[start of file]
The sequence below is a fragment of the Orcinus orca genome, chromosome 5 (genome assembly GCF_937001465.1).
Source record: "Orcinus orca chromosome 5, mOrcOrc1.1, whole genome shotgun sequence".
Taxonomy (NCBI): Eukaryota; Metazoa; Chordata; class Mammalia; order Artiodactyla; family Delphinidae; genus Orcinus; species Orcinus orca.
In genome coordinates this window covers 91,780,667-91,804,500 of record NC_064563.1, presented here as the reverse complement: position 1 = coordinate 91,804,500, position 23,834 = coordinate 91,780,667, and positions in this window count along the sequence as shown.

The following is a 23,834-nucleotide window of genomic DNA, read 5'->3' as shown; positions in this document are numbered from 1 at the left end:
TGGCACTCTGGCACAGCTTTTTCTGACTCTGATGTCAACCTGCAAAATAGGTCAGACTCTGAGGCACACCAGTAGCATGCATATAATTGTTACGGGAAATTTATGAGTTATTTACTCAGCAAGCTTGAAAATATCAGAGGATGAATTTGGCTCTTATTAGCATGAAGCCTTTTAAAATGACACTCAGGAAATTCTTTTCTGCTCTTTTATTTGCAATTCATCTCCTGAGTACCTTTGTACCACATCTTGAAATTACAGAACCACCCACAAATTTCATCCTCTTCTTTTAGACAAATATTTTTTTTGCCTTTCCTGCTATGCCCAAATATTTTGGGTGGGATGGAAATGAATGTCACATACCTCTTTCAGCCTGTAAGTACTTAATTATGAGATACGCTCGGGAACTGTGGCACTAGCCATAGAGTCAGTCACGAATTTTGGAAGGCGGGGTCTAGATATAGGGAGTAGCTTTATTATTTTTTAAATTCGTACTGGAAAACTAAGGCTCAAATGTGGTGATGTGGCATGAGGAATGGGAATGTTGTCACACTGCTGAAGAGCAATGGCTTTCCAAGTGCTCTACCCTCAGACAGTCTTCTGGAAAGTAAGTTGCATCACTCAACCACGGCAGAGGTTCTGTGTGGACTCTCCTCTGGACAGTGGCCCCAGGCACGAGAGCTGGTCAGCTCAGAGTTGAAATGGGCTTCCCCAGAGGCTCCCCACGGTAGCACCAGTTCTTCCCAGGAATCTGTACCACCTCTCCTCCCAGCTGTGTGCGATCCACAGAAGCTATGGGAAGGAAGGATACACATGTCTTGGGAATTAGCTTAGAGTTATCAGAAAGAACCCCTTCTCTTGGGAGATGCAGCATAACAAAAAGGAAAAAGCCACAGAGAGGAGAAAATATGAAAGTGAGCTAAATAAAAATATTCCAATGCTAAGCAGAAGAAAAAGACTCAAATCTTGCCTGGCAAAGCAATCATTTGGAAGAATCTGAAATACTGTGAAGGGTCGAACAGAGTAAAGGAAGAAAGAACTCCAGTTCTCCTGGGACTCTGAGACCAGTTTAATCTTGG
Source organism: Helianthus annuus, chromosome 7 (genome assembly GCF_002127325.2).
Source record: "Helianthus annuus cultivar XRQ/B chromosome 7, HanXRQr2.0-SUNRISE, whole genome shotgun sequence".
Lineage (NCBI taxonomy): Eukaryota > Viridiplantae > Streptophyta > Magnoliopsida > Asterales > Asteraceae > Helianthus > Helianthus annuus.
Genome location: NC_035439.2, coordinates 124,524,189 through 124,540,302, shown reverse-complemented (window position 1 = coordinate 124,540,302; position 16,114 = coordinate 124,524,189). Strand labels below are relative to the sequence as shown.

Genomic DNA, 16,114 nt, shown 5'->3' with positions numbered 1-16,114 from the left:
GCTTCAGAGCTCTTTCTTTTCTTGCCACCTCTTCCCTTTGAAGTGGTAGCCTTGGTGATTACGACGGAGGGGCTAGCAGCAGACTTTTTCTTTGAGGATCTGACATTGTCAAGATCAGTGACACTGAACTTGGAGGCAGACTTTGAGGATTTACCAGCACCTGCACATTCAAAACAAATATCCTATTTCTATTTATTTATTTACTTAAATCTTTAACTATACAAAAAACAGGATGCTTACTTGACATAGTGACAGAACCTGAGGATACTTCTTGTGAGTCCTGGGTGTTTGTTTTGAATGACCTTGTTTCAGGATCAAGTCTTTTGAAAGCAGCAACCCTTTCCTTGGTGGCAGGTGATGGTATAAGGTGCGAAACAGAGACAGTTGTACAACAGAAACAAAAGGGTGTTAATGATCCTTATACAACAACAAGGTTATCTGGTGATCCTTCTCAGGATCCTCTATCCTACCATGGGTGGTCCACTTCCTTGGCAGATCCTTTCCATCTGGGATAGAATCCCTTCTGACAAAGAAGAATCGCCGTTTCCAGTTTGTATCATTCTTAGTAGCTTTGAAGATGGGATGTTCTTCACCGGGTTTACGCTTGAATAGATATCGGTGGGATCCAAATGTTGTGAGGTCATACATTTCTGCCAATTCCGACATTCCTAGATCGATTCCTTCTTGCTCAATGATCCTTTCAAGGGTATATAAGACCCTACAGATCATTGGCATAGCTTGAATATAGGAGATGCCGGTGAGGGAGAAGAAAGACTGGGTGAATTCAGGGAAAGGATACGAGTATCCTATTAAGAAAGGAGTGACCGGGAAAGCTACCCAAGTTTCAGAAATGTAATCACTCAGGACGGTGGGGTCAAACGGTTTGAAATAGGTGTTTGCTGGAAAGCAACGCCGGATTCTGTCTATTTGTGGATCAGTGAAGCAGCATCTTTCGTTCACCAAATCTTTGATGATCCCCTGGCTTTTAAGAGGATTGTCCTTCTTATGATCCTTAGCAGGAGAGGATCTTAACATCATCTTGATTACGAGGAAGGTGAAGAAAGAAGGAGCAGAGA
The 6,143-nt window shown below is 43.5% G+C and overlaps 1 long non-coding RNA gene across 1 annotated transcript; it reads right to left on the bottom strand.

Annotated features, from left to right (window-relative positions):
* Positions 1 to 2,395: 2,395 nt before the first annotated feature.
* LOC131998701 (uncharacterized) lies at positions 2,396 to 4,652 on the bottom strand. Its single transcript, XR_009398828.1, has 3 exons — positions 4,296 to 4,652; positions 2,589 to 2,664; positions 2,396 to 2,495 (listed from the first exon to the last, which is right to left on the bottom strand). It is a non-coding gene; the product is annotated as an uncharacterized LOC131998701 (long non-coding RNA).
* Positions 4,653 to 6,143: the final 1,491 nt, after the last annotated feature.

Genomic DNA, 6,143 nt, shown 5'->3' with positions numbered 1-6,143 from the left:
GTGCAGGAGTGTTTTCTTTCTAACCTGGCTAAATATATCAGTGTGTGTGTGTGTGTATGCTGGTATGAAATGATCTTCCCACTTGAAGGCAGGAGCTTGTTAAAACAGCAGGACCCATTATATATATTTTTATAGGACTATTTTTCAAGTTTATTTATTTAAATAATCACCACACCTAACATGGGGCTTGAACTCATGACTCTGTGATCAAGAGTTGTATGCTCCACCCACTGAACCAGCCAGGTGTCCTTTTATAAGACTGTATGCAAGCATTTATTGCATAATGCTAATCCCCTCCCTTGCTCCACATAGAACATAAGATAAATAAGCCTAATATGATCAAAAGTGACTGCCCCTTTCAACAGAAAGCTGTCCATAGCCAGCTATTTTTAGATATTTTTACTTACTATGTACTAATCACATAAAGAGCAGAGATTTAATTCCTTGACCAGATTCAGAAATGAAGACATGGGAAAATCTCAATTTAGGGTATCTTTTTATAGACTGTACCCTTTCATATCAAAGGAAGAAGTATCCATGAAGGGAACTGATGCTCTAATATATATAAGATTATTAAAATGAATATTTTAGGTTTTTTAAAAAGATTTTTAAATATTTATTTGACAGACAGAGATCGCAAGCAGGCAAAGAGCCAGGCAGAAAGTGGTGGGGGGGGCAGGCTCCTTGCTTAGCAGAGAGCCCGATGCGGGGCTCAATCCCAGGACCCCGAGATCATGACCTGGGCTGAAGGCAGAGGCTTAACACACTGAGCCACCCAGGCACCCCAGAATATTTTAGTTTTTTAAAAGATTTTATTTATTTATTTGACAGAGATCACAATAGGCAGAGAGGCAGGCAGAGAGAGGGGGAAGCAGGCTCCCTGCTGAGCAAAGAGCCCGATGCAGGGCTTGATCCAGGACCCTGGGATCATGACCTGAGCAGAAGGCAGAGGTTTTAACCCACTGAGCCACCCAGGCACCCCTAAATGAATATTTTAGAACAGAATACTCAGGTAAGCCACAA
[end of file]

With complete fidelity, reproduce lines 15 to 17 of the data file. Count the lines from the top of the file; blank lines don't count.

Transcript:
* Positions 1 to 2,395: 2,395 nt before the first annotated feature.
* LOC131998701 (uncharacterized) lies at positions 2,396 to 4,652 on the bottom strand. Its single transcript, XR_009398828.1, has 3 exons — positions 4,296 to 4,652; positions 2,589 to 2,664; positions 2,396 to 2,495 (listed from the first exon to the last, which is right to left on the bottom strand). It is a non-coding gene; the product is annotated as an uncharacterized LOC131998701 (long non-coding RNA).
* Positions 4,653 to 6,143: the final 1,491 nt, after the last annotated feature.